By Christina Fuoco-Karasinski
Scott Keyes was perusing flights in 2013, when he came across roundtrip airfare from New York City to Milan for $130.
The “mistake fare” was so reasonable that he jumped on a plane and headed to Italy. When Keyes returned home, his friends and colleagues wanted him to help them find great deals. As a hobby, Keyes searched for mistake fares, cheap deals and special pricing.
Two years later, Scott’s Cheap Flights became his full-time job. Now it serves nearly 2 million members and has a team of more than 50 “travel aficionados.”
“It’s been going strong,” Keyes says. “I’ve been able to use my cheap flight expertise for seven years. I have up to 40 people on the team today, including my CEO Brian (Kidwell). It is a total pinch myself type of experience.”
With Scott’s Cheap Flights, customers choose their home airport and then select a membership tier. It offers a free service for those who just want to try the service and get the occasional economy class deals. For travelers who want the best economy class deals, there’s a premium plan. Elite offers deals in premium economy, business and first class.
Scott’s Cheap Flights then sends fare deals to inboxes.
Airline prices, Keyes says, are the biggest hurdles for those wanting to see the world. That group included him before he did a deep dive into costs.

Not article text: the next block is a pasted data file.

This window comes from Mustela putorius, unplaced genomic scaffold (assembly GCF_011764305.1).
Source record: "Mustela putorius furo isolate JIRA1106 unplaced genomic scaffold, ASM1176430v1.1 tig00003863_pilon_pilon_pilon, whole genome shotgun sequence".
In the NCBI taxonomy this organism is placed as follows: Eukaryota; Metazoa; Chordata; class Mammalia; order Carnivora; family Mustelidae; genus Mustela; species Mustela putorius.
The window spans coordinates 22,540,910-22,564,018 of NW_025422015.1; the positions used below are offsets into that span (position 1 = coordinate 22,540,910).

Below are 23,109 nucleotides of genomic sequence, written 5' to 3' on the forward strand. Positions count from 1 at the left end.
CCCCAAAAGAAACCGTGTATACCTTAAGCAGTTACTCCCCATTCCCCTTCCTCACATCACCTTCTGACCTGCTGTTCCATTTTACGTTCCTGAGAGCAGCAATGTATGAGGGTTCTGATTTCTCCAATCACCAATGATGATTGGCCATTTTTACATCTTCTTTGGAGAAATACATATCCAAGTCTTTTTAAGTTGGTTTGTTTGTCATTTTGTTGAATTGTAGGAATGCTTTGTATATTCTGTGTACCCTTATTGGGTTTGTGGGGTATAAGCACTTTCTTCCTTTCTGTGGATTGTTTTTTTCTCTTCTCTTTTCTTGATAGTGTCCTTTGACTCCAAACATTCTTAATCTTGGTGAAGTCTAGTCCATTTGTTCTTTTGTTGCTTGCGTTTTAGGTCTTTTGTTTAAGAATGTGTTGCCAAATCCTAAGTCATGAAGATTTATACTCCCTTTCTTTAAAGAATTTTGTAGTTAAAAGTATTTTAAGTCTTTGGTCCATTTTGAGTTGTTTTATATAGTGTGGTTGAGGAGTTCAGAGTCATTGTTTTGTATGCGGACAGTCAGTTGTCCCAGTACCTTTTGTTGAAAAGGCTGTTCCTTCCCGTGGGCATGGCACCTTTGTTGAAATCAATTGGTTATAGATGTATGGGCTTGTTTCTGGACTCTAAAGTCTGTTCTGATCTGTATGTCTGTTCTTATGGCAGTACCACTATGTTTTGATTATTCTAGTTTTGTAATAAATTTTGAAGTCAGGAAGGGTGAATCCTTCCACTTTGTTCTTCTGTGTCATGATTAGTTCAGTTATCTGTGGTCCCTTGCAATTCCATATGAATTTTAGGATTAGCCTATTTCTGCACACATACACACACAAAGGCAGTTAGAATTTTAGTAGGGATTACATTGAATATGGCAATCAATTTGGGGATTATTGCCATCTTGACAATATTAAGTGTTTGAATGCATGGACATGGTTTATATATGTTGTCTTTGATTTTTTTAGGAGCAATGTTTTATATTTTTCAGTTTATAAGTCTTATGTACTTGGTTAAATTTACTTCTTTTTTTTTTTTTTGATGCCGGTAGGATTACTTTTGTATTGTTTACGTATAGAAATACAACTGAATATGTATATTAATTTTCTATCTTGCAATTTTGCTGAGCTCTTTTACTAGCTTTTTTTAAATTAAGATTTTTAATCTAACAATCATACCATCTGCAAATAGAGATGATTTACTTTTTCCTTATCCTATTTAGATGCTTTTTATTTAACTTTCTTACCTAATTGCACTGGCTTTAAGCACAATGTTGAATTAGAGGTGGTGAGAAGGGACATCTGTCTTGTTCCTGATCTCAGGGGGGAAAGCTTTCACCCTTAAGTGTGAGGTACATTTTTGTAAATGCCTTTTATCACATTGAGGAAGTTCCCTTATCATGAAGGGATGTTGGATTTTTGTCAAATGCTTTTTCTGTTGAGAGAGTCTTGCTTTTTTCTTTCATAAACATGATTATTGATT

“I thought if I could find those cheap flights, then I’d be able to take all those trips and visit places around the world,” Keyes explains.
“When I started doing this as an actual business, it was the golden age of cheap flights. Around then, long haul international airfare was affordable and downright cheap in many cases.”
The cost of traveling is slowly climbing, but there are deals out there, he says.
“Typically speaking, when one airline has a hub or a monopoly on flights, that limits the number of good deals they have there,” he says.
“We see a ton of great deals out of Phoenix and Tucson. We’ve seen Colombia for $240, Costa Rica for $265, Spain for $366, Athens for $462 — all roundtrip. They’re popping up constantly. There are a ton of great fares.”
Keyes suggests booking those “cheap deals” quickly before they disappear.
“When those $350 tickets to Spain pop up or the $250 tickets to Hawaii pop up, you need to find out about them early so you can book them. That’s where I come in.”
Since the pandemic, air travel has rebounded, but not quite to pre-pandemic levels, he explains. Those who choose to travel will find a “silver lining.”
“You can travel to tourist destinations and see a fraction of the normal tourist crowd,” Keyes says. “If you go to Valencia in Spain in June, it’s totally packed. It’s crowded with tourists. When we were there, we had the place to ourselves. It was just us and the locals.
“I don’t know if we’ll have an opportunity again in our lifetime to have these iconic world-class destinations without throngs of tourists again. Far be it from me to pressure anybody to take a trip, but for those who are willing, there’s a real window of opportunity to experience these places in a way we may never see them again.”